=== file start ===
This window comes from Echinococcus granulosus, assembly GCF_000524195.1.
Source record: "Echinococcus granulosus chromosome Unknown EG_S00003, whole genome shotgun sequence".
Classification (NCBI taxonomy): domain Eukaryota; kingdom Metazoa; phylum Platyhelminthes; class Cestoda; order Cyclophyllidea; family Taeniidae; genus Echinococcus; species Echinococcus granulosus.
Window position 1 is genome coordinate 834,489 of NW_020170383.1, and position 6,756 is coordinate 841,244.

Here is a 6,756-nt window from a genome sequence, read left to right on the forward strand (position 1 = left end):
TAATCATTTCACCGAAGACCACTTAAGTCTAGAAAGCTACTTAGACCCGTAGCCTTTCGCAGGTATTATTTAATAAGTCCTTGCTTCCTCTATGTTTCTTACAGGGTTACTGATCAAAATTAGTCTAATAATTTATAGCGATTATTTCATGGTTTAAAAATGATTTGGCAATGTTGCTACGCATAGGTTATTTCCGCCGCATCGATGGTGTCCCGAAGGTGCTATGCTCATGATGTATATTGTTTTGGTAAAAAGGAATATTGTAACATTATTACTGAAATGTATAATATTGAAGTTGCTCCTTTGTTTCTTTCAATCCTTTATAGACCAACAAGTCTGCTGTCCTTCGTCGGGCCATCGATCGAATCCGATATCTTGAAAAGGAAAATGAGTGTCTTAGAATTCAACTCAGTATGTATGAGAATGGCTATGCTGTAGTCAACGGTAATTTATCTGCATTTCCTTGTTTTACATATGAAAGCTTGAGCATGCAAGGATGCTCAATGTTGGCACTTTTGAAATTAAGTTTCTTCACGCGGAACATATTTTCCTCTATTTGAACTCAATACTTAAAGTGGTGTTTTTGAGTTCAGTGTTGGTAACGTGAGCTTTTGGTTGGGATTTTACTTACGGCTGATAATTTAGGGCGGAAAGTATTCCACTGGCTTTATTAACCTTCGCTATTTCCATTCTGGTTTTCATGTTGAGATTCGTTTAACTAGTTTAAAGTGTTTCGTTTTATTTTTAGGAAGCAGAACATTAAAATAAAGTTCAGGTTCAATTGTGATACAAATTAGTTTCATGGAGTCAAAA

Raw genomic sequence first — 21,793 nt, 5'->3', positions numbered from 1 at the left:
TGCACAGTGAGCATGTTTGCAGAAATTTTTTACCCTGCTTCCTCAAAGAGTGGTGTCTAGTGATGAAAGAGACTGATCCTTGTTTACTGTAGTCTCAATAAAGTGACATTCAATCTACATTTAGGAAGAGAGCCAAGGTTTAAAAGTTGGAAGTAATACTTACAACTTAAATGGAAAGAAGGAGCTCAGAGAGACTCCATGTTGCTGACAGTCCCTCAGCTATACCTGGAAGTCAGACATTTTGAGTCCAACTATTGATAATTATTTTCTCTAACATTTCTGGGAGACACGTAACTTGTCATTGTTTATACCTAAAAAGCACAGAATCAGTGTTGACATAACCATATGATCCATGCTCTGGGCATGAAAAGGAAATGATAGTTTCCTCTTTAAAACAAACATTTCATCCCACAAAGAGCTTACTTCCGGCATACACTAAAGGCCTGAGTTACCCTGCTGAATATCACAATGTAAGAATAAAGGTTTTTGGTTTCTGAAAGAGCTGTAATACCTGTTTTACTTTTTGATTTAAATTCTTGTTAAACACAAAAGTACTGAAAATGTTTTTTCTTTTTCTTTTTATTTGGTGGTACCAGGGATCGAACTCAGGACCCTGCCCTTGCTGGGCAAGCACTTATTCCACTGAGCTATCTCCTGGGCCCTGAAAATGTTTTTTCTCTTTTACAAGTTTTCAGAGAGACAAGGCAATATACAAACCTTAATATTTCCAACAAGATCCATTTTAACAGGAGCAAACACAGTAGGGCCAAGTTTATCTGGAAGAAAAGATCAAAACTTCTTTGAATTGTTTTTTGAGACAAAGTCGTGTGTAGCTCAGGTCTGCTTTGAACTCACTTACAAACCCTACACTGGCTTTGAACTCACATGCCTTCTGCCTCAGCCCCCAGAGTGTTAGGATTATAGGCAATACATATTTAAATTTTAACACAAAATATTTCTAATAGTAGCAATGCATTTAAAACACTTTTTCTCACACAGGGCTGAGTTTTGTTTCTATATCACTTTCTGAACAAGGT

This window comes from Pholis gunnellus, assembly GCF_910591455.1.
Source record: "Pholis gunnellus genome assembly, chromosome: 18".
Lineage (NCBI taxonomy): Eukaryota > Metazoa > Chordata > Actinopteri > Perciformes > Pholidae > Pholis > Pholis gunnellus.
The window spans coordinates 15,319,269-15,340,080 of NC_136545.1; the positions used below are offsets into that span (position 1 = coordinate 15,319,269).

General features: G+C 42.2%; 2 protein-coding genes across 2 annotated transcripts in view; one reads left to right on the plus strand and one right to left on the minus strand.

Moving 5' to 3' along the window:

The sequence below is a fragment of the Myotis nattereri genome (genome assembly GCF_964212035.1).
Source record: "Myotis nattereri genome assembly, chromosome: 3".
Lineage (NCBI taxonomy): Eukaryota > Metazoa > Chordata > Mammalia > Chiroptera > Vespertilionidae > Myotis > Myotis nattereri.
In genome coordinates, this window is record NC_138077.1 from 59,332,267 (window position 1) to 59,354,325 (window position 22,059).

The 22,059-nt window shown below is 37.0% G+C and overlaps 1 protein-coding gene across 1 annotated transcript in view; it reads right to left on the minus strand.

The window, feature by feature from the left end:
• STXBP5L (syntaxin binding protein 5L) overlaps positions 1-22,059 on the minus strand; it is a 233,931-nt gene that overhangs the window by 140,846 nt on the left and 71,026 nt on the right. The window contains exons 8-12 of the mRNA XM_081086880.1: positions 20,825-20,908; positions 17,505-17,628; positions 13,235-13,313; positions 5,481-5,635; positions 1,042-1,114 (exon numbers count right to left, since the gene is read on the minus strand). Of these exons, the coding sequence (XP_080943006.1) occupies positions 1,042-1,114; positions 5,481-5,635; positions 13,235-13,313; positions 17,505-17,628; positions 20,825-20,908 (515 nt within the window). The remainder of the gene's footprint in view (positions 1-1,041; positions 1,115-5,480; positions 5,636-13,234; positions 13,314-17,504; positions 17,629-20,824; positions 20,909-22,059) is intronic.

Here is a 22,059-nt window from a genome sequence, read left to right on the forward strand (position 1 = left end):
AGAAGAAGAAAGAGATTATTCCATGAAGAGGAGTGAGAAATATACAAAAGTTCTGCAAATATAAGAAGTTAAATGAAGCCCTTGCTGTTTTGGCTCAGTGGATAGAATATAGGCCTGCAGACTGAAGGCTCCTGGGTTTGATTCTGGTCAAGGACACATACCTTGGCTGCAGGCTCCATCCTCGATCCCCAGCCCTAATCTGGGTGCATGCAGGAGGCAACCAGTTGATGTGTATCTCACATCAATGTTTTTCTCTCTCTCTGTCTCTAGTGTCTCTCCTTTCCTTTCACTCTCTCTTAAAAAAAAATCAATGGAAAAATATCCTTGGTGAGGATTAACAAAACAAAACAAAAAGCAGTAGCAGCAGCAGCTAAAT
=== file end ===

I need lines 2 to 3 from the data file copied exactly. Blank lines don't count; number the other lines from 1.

Source record: "Echinococcus granulosus chromosome Unknown EG_S00003, whole genome shotgun sequence".
Classification (NCBI taxonomy): domain Eukaryota; kingdom Metazoa; phylum Platyhelminthes; class Cestoda; order Cyclophyllidea; family Taeniidae; genus Echinococcus; species Echinococcus granulosus.